Make your day a little brighter and enjoy these powerful images from the South Bank Centre’s Phenomenal Women: Portraits of UK Black Female Professors exhibition.
And it’s Black women specifically who are affected the most. They represent the smallest group when both race and gender are considered together, making them three times less likely to be professors than their white female counterparts and half as likely as Black men.
Diversity is crucial if we want the UK’s education system to be beneficial for all people, offering different perspectives and experiences is a huge part of learning and expanding mindsets. As is fostering an environment that students from all heritages feel reflected, understood and supported.
To highlight this fact and raise awareness about the systematic setbacks that Black women are forced to face when navigating this, the South Bank Centre has launched a fantastic new exhibition called Phenomenal Women: Portraits of UK Black Female Professors.
The exhibition showcases 45 brilliant, Black women who have been professors at some point in the last three years – from the award-winning author Bernadine Evaristo, poet and playwright Joan Anim-Addo and the first woman ever to be appointed head of a UK dental school, Cynthia Pine.
It has been curated by British academic, writer and activist Dr Nicola Rollock, photographed by Bill Knight and will run from 10 October until 8 November, specifically to coincide with and celebrate Black History Month.
To see the full set of works in person, simply head to the South Bank on a sunny day and stroll the popular public riverside promenade, The Queen’s Walk. Here, you can take your time learning about and appreciating the compelling images of these brilliant women, for free.
Originally the organisers planned for the exhibition to take place inside, but because of the coronavirus pandemic, they had to re-think a way of giving these photos the visibility they deserve. With a ‘glass half full’ attitude, Rollock says that this move actually means more people will see it, which is only a good thing.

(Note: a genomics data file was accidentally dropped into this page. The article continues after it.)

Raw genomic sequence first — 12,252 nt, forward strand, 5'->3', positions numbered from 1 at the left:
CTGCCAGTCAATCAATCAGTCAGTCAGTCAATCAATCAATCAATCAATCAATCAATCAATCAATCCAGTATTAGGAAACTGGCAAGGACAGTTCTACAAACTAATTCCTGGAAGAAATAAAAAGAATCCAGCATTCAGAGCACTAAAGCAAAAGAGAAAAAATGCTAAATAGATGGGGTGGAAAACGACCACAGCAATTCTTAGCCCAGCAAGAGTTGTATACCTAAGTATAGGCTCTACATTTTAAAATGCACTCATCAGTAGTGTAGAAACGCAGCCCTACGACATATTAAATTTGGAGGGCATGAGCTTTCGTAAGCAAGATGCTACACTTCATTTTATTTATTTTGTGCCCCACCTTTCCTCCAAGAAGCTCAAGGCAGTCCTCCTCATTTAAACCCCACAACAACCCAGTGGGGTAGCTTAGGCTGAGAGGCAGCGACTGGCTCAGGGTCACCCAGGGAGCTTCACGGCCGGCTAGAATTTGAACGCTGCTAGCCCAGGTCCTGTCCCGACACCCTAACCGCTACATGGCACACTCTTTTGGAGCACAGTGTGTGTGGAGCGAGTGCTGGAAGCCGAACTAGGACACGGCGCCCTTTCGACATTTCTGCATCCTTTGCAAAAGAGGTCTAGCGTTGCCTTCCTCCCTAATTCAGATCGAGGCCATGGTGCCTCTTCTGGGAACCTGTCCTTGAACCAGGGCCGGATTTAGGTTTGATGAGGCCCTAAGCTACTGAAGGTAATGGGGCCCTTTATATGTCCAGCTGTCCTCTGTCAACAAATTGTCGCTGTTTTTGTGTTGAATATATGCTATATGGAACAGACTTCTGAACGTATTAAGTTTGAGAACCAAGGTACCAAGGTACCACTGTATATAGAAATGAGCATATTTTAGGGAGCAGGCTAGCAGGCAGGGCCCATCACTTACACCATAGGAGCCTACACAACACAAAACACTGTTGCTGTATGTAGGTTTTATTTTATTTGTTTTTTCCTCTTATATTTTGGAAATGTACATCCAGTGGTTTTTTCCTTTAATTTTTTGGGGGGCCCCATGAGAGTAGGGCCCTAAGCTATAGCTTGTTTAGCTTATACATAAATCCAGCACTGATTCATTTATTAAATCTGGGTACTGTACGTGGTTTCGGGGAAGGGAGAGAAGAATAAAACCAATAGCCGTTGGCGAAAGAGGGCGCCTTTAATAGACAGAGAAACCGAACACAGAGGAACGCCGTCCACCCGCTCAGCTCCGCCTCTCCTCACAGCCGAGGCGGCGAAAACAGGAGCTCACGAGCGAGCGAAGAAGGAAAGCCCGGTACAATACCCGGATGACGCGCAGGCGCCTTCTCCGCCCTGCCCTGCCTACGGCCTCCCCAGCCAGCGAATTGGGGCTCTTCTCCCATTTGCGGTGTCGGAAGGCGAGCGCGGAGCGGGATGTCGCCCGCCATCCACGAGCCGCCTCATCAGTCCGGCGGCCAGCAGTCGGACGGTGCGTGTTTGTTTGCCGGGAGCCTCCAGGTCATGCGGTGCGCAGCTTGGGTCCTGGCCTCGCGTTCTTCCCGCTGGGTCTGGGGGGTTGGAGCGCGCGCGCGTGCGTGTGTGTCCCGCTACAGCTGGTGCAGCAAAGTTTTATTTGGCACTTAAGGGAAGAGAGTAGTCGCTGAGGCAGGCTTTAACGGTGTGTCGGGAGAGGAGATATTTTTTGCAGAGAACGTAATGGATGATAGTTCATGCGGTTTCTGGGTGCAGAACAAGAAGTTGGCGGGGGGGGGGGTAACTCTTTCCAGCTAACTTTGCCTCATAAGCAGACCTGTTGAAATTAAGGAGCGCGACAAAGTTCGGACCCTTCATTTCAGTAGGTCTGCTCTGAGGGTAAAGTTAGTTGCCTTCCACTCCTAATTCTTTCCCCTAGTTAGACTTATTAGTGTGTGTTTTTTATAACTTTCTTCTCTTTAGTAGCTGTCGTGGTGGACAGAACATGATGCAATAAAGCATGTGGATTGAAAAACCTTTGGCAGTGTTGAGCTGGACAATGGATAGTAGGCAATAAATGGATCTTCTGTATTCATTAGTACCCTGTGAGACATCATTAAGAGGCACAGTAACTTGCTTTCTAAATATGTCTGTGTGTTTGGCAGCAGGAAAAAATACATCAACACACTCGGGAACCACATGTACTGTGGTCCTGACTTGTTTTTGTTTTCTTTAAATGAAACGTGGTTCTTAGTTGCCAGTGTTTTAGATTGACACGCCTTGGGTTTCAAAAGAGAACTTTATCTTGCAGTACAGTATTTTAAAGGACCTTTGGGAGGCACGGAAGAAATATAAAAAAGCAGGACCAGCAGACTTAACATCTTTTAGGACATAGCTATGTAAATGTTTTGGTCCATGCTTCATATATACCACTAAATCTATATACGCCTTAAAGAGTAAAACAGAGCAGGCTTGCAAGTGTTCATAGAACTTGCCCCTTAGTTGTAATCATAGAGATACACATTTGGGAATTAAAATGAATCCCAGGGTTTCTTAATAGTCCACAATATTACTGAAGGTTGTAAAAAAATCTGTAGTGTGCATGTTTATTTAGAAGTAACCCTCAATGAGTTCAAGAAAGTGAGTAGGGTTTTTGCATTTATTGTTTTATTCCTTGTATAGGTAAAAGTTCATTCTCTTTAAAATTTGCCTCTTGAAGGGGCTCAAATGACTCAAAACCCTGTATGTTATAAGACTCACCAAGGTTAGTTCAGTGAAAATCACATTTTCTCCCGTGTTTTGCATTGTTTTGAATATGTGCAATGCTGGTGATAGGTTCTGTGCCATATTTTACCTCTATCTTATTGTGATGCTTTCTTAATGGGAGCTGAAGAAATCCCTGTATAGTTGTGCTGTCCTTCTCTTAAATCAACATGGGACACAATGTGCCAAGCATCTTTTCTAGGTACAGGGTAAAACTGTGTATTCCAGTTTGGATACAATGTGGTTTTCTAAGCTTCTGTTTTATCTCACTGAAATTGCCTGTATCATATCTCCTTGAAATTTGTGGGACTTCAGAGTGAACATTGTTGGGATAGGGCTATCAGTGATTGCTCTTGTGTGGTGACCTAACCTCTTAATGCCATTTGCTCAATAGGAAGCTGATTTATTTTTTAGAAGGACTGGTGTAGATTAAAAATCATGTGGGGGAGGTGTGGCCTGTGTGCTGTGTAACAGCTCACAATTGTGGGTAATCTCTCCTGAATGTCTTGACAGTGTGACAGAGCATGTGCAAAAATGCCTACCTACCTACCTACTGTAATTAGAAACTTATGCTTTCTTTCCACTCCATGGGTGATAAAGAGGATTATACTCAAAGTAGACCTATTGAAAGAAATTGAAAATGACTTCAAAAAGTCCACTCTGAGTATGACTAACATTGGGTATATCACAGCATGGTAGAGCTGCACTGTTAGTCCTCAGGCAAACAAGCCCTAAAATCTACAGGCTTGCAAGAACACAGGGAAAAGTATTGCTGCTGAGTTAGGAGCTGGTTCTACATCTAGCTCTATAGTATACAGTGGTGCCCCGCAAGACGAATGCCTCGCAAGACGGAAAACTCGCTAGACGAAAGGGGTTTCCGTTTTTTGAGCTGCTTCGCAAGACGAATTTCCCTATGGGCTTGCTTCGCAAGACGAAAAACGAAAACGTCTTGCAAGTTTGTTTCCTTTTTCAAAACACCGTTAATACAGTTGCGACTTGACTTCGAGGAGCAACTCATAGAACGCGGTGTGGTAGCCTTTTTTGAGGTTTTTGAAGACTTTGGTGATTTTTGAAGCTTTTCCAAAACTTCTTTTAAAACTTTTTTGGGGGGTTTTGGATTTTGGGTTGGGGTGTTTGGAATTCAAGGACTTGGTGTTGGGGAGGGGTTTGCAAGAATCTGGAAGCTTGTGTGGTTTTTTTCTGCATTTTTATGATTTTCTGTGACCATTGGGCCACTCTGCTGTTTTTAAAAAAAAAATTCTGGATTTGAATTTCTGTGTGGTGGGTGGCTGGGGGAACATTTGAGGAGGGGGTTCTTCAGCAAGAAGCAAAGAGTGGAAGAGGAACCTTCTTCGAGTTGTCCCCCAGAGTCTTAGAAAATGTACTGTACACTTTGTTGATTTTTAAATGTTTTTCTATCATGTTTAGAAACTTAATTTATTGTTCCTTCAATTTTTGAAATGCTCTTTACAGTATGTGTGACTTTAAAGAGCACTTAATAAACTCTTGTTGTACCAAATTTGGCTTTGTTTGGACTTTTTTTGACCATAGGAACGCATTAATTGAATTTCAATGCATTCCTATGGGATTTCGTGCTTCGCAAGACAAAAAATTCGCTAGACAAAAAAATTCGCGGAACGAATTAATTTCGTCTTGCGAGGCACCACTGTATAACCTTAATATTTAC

For a sneak peek at the artwork, scroll down to find a selection of portraits of incredibly talented women.
Gloria Agyemang has worked in both the UK and Africa, gathering several years teaching and managing experience.
Currently, she is a professor of accounting at Royal Holloway, University of London.
Dorothy Monekosso began her career in space technology research, working on the computer systems used for small satellites and spacecraft.
Currently, she is a professor of computer science at Leeds Beckett University.
Florence Ayisi is an award-winning documentary filmmaker who specialises in showing female-centred perspectives from women in Africa, giving them a voice and agency.
Her first feature documentary film Sisters in Law was also long-listed for an Academy Award nomination (Oscars) in 2006. Now, she a professor of international documentary film at the University of South Wales.
Diamond Ashiagbor teaches as a professor of law at the University of Kent and is senior associate research fellow at the Institute of Advanced Legal Studies, University of London.
She also just published her new book, Re-Imagining Labour Law for Development with Hart Publishing.
Bernadine Evaristo is a professor of creative writing at Brunel University London, but you’ll probably recognise her thanks to her award-winning author status.
She most recently was honoured with the 2019 Booker Prize for her incredible book, Girl, Woman, Other, but has also authored seven other books as well as achieving the #1 Sunday Times bestseller spot and has been awarded an OBE in the Queen’s Birthday Honours List 2020.
Tracey Reynolds is a research professor in the Faculty of Liberal Arts and Sciences at the University of Greenwich.
She has impressively authored over 60 publications in the form of books, articles, policy reports and working papers. In 2007 Tracey was awarded the Vice-Chancellor’s Research Excellence Award in recognition of her research leadership and enterprise within her specialist field, and in August 2013 named a ‘Sociology Super Author’ by Taylor and Francis Routledge Press.
Adele Jones is a professor of social work in the Department of Behavioural and Social Sciences at the University of Huddersfield.
Her areas of expertise include sexual and intimate partner violence and child abuse.
The Phenomenal Women: Portraits of UK Black Female Professors will run until 8 November, hosted by the South Bank Centre on The Queen’s Walk.
Images: Bill Knight